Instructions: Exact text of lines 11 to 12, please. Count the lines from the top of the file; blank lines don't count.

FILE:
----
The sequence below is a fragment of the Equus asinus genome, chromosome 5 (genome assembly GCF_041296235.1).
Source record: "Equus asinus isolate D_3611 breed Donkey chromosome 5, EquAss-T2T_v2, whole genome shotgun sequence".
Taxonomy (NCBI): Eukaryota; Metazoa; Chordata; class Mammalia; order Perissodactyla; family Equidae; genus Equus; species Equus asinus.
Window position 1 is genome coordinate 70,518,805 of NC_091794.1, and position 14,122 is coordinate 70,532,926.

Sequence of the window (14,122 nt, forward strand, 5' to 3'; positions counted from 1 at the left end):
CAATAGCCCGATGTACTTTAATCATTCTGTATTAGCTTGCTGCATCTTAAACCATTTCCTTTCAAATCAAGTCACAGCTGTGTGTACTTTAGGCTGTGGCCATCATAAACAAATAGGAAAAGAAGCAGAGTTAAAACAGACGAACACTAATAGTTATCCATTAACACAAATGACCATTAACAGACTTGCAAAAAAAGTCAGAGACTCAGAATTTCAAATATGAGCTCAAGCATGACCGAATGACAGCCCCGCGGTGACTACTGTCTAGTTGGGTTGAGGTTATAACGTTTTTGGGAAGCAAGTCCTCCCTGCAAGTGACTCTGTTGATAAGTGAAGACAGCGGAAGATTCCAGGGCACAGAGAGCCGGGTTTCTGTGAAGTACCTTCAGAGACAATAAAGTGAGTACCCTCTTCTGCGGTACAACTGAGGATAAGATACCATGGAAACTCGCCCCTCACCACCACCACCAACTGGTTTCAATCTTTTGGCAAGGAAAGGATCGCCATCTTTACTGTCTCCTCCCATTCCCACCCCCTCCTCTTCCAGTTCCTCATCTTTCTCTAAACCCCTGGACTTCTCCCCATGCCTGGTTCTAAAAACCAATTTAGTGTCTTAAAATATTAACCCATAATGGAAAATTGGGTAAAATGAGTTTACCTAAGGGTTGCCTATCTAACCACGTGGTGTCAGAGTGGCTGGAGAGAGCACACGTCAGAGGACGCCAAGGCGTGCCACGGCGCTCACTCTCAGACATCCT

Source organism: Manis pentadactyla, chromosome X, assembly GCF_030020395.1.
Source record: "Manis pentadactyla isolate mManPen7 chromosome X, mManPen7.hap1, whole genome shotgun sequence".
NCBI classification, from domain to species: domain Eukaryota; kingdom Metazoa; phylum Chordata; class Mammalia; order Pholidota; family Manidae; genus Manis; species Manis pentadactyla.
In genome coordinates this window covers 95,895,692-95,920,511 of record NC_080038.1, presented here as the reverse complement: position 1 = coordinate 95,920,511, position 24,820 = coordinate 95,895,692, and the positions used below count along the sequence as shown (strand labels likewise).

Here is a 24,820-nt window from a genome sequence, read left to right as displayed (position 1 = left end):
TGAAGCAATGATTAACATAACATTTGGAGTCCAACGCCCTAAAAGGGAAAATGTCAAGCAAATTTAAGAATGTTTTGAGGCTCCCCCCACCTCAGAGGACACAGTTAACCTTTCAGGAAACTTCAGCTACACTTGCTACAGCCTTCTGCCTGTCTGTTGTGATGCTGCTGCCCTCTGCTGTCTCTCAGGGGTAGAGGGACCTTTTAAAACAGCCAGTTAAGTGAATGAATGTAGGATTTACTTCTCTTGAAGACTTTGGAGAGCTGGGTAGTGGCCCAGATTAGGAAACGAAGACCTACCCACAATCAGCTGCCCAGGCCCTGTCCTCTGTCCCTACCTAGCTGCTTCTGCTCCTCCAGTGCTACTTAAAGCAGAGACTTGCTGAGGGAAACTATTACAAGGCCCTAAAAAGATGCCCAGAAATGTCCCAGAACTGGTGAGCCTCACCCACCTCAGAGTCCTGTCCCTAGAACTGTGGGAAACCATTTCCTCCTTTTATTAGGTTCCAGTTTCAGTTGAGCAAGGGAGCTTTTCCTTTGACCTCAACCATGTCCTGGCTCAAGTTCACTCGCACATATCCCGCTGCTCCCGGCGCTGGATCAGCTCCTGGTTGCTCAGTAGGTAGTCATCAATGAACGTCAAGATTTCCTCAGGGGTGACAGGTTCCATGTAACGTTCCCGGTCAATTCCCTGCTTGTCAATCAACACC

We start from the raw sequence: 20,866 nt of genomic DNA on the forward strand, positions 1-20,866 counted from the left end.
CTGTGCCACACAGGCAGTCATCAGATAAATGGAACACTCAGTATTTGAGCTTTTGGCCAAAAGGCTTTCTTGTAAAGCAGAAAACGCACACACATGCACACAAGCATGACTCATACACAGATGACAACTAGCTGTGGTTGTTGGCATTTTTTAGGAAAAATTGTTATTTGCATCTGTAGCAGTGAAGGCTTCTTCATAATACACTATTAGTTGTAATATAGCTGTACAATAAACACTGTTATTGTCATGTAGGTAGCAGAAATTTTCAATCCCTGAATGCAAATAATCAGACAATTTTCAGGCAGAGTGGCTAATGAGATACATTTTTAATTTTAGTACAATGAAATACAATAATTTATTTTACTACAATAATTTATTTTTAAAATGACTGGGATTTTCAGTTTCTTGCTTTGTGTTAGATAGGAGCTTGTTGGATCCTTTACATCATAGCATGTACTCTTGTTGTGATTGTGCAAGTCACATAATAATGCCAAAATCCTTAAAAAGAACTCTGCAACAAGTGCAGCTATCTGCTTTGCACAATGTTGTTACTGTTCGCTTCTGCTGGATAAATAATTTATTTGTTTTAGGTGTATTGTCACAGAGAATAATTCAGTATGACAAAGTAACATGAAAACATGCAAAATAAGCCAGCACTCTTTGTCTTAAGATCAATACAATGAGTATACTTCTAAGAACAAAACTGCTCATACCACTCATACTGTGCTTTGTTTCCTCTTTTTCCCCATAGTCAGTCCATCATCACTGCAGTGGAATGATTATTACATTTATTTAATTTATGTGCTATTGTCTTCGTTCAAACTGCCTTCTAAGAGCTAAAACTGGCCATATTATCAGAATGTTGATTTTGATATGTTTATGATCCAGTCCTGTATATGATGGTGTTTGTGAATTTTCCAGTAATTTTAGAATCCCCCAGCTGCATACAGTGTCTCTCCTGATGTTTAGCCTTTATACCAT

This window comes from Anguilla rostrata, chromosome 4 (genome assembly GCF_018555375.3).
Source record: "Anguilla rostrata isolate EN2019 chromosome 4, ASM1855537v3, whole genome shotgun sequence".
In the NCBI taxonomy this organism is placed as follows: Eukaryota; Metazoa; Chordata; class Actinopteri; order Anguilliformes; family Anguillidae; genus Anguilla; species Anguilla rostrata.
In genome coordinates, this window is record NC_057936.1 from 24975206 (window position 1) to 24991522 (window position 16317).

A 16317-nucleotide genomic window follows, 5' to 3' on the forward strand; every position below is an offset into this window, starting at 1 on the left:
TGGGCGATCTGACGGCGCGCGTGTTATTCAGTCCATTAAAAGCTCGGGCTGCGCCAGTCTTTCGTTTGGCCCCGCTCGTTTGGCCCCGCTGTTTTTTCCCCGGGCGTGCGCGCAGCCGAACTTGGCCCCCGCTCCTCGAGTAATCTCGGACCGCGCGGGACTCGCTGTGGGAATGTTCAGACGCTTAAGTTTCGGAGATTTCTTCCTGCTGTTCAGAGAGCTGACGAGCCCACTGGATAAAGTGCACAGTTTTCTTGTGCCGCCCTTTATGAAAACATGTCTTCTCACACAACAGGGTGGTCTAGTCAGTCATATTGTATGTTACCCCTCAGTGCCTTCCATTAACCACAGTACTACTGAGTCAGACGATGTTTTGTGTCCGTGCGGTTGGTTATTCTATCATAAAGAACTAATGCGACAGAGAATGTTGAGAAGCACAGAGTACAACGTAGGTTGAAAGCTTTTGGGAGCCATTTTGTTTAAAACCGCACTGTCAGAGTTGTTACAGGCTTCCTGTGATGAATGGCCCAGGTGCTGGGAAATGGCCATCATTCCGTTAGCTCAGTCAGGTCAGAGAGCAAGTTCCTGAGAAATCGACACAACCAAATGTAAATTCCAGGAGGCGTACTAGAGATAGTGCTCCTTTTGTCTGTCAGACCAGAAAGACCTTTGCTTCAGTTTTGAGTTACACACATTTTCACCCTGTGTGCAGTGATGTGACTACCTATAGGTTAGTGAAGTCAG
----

Here is a 24,820-nt window from a genome sequence, read left to right as displayed (position 1 = left end):
TGAAGCAATGATTAACATAACATTTGGAGTCCAACGCCCTAAAAGGGAAAATGTCAAGCAAATTTAAGAATGTTTTGAGGCTCCCCCCACCTCAGAGGACACAGTTAACCTTTCAGGAAACTTCAGCTACACTTGCTACAGCCTTCTGCCTGTCTGTTGTGATGCTGCTGCCCTCTGCTGTCTCTCAGGGGTAGAGGGACCTTTTAAAACAGCCAGTTAAGTGAATGAATGTAGGATTTACTTCTCTTGAAGACTTTGGAGAGCTGGGTAGTGGCCCAGATTAGGAAACGAAGACCTACCCACAATCAGCTGCCCAGGCCCTGTCCTCTGTCCCTACCTAGCTGCTTCTGCTCCTCCAGTGCTACTTAAAGCAGAGACTTGCTGAGGGAAACTATTACAAGGCCCTAAAAAGATGCCCAGAAATGTCCCAGAACTGGTGAGCCTCACCCACCTCAGAGTCCTGTCCCTAGAACTGTGGGAAACCATTTCCTCCTTTTATTAGGTTCCAGTTTCAGTTGAGCAAGGGAGCTTTTCCTTTGACCTCAACCATGTCCTGGCTCAAGTTCACTCGCACATATCCCGCTGCTCCCGGCGCTGGATCAGCTCCTGGTTGCTCAGTAGGTAGTCATCAATGAACGTCAAGATTTCCTCAGGGGTGACAGGTTCCATGTAACGTTCCCGGTCAATTCCCTGCTTGTCAATCAACACC